The practise of representing someone else's work as your own is known as plagiarism.
It actually has a lot more subtlety than that, and you might be astonished to find how many distinct types of plagiarism there are. That is simply the most basic description.
Your school probably has a plagiarism policy if you're a student. Additionally, individual professors may have their own procedures for handling incidents of plagiarism. Plagiarism is a serious infraction that may result in you losing points for the copied work, being placed on academic probation, or even being suspended or kicked out of your programme or institution. The best method to prevent getting charged with (or unintentionally committing) plagiarism is to comprehend what it is and how to properly attribute every author whose work is used.
Types of Plagiarism
This overt type of plagiarism occurs when a writer submits someone else’s work in their own name. Paying somebody to write a paper for you, then handing that paper in with your name on it, is an act of complete plagiarism—as is stealing or “borrowing” someone’s work and submitting it as your own.
An example of complete plagiarism is submitting a research paper for English class that your older sister wrote and submitted when she took the class five years ago.
Direct plagiarism is similar to complete plagiarism in that it, too, is the overt passing-off of another writer’s words as your own. The difference between the two is how much of the paper is plagiarized. With complete plagiarism, it’s the entire paper. With direct plagiarism, specific sections or paragraphs are included without crediting (or even acknowledging) the author.
An example of direct plagiarism is dropping a line or two from your source directly into your work without quoting or citing the source.
Paraphrasing plagiarism is what happens when a writer reuses another’s work and changes a few words or phrases. It’s a common type of plagiarism, and many students don’t even realize it’s a form of plagiarism. But if you’re presenting someone else’s original idea in your writing without crediting them, even if you’re presenting it in your own words, it’s plagiarism.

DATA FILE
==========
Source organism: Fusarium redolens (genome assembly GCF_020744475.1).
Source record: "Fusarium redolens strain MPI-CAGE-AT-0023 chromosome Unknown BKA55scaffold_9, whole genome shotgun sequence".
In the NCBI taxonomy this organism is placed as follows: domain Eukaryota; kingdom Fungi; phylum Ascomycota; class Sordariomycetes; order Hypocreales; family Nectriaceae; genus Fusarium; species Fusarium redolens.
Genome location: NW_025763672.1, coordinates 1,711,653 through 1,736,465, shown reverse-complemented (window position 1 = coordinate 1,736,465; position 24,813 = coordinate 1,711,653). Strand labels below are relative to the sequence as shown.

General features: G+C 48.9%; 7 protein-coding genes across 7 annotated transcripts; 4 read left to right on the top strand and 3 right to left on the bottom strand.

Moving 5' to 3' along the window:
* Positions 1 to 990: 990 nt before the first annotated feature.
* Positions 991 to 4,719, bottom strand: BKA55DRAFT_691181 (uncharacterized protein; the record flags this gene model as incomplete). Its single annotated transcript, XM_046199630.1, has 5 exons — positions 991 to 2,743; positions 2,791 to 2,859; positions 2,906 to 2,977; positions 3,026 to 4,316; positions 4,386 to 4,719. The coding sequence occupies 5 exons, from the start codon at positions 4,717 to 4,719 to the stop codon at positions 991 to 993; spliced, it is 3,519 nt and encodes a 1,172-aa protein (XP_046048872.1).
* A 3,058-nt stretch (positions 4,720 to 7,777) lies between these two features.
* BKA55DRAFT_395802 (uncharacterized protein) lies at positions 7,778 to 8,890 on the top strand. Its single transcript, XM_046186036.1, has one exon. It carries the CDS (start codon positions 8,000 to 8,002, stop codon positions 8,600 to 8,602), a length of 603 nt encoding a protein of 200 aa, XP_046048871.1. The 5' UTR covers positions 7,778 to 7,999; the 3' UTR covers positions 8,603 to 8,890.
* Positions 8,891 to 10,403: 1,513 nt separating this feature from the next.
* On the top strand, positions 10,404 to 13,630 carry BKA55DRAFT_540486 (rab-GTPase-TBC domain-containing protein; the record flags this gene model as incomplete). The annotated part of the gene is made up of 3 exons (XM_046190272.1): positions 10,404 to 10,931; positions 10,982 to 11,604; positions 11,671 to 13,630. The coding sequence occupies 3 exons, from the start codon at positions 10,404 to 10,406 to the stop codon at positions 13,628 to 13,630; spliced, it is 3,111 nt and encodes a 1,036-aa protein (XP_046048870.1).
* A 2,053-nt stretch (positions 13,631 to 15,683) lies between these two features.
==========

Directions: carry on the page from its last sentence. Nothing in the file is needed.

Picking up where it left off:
You might be surprised to find out that you can plagiarize yourself.
How? After all, your original thoughts are your own to use as you please . . . right?
Yes, but with a caveat. Let’s say you wrote an essay about the pros and cons of changing your city’s zoning laws two years ago, and now you’re writing a research paper about how adopting certain zoning laws has impacted other cities in the past decade. Reusing content from your essay in your research paper would be an act of self-plagiarism. You can absolutely use the same sources and if you cite them properly, you don’t have to worry about being accused of plagiarism.
Self-plagiarism can be an issue if you write professionally. When you’re commissioned to write for a client, the client owns that work. Reusing your own words for subsequent clients is plagiarizing your own work and can damage your professional reputation (as well as make your clients look bad).
Also known as mosaic plagiarism, patchwork plagiarism refers to instances where plagiarized work is interwoven with the writer’s original work. This kind of plagiarism can be subtle and easy to miss, and it may happen in conjunction with direct plagiarism.
An example of patchwork plagiarism is taking a clause from a source and embedding it in a sentence of your own.
Source-based plagiarism can be a tricky one to understand. With this kind of plagiarism, the writer might cite their sources correctly but present the sources in a misleading way.
For example, the writer might reference a secondary source in their work but only credit the primary source from which that secondary source is derived. Other examples include citing an incorrect source and even making up sources.
Accidental plagiarism is perhaps the most common type of plagiarism because it happens when the writer doesn’t realize they are plagiarizing another’s work. Accidental plagiarism includes the following:
Forgetting to cite your sources in your work
Not citing your sources correctly
Failing to put quotes around cited material
Even accidental plagiarism is subject to consequences, such as failing your assignment.
Asking the original author for permission to reprint their work and, if they agree, being sure to acknowledge them can help you prevent plagiarism when it comes to online content like blog posts and infographics. You can also download our app from the playstore or visit our website.